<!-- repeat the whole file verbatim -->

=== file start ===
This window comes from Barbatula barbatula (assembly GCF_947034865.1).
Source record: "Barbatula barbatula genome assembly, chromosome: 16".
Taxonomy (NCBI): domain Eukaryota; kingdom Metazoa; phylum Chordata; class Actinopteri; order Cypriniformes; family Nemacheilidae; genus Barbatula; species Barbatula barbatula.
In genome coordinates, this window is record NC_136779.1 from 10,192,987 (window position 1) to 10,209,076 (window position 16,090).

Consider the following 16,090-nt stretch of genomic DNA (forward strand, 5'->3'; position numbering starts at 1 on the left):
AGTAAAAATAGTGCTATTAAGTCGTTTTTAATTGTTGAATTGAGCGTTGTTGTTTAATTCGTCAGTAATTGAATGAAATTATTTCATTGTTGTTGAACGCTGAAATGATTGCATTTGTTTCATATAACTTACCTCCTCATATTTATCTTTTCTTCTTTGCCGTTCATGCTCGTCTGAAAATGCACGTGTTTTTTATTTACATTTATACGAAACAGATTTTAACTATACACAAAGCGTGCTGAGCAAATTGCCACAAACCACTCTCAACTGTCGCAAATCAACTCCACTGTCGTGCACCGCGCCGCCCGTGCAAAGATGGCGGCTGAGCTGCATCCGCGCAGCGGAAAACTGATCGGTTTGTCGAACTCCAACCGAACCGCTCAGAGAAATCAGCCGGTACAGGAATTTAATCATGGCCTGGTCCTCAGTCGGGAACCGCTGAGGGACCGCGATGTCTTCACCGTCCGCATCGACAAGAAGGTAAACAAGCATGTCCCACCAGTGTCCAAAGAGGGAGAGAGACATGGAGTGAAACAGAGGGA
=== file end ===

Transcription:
This window comes from Barbatula barbatula (assembly GCF_947034865.1).
Source record: "Barbatula barbatula genome assembly, chromosome: 16".
Taxonomy (NCBI): domain Eukaryota; kingdom Metazoa; phylum Chordata; class Actinopteri; order Cypriniformes; family Nemacheilidae; genus Barbatula; species Barbatula barbatula.
In genome coordinates, this window is record NC_136779.1 from 10,192,987 (window position 1) to 10,209,076 (window position 16,090).

Consider the following 16,090-nt stretch of genomic DNA (forward strand, 5'->3'; position numbering starts at 1 on the left):
AGTAAAAATAGTGCTATTAAGTCGTTTTTAATTGTTGAATTGAGCGTTGTTGTTTAATTCGTCAGTAATTGAATGAAATTATTTCATTGTTGTTGAACGCTGAAATGATTGCATTTGTTTCATATAACTTACCTCCTCATATTTATCTTTTCTTCTTTGCCGTTCATGCTCGTCTGAAAATGCACGTGTTTTTTATTTACATTTATACGAAACAGATTTTAACTATACACAAAGCGTGCTGAGCAAATTGCCACAAACCACTCTCAACTGTCGCAAATCAACTCCACTGTCGTGCACCGCGCCGCCCGTGCAAAGATGGCGGCTGAGCTGCATCCGCGCAGCGGAAAACTGATCGGTTTGTCGAACTCCAACCGAACCGCTCAGAGAAATCAGCCGGTACAGGAATTTAATCATGGCCTGGTCCTCAGTCGGGAACCGCTGAGGGACCGCGATGTCTTCACCGTCCGCATCGACAAGAAGGTAAACAAGCATGTCCCACCAGTGTCCAAAGAGGGAGAGAGACATGGAGTGAAACAGAGGGA